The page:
mvn dependency:resolve

List plugin dependencies in alphabetic form.

mvn dependency:resolve-plugins

Analyze dependencies and list any that are unused, or undeclared.

mvn dependency:analyze
Section 9


Repositories are the web sites that host collections of Maven plugins and dependencies.

Declaring a Repository


The Maven community strongly recommends using a repository manager such as Nexus to define all repositories. This results in cleaner pom.xml files and centrally cached and managed connections to external artifact sources. Nexus can be downloaded from http://nexus.sonatype.org/

Popular Repositories

Central http://repo1.maven.org/maven2/
Java.net https://maven-repository.dev.java.net/
Codehaus http://repository.codehaus.org/
JBoss http://repository.jboss.org/maven2

Hot Tip

A near complete list of repositores can be found at http://www.mvnbrowser.com/repositories.html
Section 10

Property Variables

A wide range of predefined or custom of property variables can be used anywhere in your pom.xml files to keep string and path repetition to a minimum.

All properties in Maven begin with ${ and end with }. To list all available properties, run the following command.

mvn help:expressions

Predefined Properties (Partial List)

${env.PATH} Any OS environment variable such as EDITOR, or GROOVY_HOME. Specifically, the PATH environment variable.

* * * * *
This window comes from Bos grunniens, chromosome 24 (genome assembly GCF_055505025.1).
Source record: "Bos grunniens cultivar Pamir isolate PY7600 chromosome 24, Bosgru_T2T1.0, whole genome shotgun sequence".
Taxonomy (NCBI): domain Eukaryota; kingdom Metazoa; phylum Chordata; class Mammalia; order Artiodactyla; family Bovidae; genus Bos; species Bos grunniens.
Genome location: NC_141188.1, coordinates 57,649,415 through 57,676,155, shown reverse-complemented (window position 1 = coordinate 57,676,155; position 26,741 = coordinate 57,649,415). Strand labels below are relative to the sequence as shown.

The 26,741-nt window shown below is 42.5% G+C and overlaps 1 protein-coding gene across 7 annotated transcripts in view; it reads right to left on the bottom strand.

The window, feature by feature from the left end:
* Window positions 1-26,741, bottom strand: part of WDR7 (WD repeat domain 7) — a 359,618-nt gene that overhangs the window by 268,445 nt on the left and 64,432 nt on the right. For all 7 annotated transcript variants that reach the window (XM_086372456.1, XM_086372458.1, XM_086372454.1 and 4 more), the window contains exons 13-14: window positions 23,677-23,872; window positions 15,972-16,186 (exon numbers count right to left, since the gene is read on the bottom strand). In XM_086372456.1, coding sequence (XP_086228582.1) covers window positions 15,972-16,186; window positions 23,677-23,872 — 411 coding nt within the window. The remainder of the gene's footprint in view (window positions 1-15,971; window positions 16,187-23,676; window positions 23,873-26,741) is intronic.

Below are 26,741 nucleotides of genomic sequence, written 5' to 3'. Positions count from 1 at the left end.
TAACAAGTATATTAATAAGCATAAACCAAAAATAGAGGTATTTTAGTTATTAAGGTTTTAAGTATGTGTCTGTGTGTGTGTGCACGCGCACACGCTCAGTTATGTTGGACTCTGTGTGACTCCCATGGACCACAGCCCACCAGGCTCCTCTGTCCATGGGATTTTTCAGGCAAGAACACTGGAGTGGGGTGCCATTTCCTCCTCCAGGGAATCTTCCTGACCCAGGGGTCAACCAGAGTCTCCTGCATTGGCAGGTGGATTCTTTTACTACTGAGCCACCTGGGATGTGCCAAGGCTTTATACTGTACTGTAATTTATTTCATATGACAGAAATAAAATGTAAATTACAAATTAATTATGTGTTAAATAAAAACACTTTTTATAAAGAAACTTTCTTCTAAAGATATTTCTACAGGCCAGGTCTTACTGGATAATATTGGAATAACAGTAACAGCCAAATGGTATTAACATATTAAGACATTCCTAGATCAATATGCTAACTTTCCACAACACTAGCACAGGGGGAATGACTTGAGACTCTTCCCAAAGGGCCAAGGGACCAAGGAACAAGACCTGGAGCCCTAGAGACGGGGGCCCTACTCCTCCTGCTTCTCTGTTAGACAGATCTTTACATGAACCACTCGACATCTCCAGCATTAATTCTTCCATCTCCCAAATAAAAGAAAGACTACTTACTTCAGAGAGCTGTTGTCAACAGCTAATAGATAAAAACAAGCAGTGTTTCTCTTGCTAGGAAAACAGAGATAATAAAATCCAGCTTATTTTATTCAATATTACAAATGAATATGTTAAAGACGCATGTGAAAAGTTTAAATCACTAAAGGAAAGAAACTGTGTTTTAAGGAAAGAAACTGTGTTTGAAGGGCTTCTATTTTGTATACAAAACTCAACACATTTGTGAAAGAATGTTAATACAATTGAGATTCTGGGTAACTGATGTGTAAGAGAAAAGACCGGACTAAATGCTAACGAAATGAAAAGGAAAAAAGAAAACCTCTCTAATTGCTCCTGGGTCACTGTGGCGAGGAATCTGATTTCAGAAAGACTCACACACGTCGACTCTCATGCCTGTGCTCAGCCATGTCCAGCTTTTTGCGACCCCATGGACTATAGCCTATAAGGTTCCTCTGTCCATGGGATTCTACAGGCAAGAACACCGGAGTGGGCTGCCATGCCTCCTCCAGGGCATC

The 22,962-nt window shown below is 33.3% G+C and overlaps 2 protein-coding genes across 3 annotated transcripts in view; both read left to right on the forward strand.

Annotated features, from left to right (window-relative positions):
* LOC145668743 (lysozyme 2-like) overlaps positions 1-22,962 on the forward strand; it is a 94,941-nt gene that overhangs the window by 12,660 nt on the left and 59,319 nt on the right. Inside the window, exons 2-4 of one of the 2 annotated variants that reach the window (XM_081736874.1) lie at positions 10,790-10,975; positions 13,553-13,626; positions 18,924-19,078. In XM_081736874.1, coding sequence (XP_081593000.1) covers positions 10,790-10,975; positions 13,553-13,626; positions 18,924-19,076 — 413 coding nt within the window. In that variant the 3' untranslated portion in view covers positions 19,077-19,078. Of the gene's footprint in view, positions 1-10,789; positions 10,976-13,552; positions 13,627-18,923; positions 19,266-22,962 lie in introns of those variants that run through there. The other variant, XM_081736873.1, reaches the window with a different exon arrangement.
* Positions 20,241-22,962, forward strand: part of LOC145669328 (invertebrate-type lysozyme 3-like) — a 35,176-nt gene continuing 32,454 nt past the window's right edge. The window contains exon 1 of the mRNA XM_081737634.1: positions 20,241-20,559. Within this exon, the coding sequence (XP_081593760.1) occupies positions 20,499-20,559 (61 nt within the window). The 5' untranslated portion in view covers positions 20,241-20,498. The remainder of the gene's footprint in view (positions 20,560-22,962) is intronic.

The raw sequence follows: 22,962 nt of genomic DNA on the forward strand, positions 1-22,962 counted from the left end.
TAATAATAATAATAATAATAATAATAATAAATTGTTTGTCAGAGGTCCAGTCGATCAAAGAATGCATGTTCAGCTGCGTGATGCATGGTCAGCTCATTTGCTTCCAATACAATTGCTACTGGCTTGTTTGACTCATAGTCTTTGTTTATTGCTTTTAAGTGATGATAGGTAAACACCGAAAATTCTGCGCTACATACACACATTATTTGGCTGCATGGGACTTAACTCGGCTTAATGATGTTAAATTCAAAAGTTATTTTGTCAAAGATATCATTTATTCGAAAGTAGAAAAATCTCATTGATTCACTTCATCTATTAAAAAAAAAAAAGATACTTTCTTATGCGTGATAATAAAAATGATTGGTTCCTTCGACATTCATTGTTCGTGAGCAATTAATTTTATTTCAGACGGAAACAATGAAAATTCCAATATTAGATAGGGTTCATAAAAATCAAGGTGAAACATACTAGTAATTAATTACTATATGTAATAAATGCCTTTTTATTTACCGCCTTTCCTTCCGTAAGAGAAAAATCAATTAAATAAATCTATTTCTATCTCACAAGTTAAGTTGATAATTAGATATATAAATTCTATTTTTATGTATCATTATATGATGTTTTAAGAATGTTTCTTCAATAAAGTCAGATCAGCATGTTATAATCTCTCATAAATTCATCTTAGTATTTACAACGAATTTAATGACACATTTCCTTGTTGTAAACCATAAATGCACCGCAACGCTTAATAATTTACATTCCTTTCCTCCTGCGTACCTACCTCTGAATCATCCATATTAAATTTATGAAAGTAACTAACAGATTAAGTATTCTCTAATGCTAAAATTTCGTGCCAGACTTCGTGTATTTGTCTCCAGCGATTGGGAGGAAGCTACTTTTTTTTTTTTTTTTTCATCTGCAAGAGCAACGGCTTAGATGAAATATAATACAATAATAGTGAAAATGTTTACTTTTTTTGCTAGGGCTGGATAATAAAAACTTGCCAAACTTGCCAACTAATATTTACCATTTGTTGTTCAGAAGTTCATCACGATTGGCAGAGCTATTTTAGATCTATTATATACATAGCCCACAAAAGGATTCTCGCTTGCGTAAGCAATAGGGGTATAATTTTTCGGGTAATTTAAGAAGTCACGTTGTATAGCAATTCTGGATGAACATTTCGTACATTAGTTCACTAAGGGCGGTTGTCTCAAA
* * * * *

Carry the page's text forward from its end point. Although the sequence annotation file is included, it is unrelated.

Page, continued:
${project.groupId} Any project node from the aggregated Maven pom.xml. Specifically, the Group ID of the project
${project.artifactId} Name of the artifact.
${project.basedir} Path of the pom.xml.
${settings.localRepository} The path to the user’s local repository.
${java.home} Any Java System Property. Specifically, the Java System Property path to its home.
${java.vendor} The Java System Property declaring the JRE vendor’s name.
${my.somevar} A user-defined variable.

Project properties could previously be referenced with a ${pom.basedir} prefix or no prefix at all ${basedir}. Maven now requires that you prefix these variables with the word project ${project.basedir}.

Define a Property

You can define a new custom property in your pom.xml like so:

      <my.somevar>My Value</my.somevar>
Section 11


Exception Full Stack Traces

If a Maven plugin is reporting an error, to see the full detail of the exception’s stack trace run Maven with the -e flag.

mvn <yourgoal> -e

Output Debugging Info

Whenever reporting a Maven bug, or troubleshooting a problem, turn on all the debugging info by running Maven like so:

mvn <yourgoal> -X

Debug Maven Core/Plugins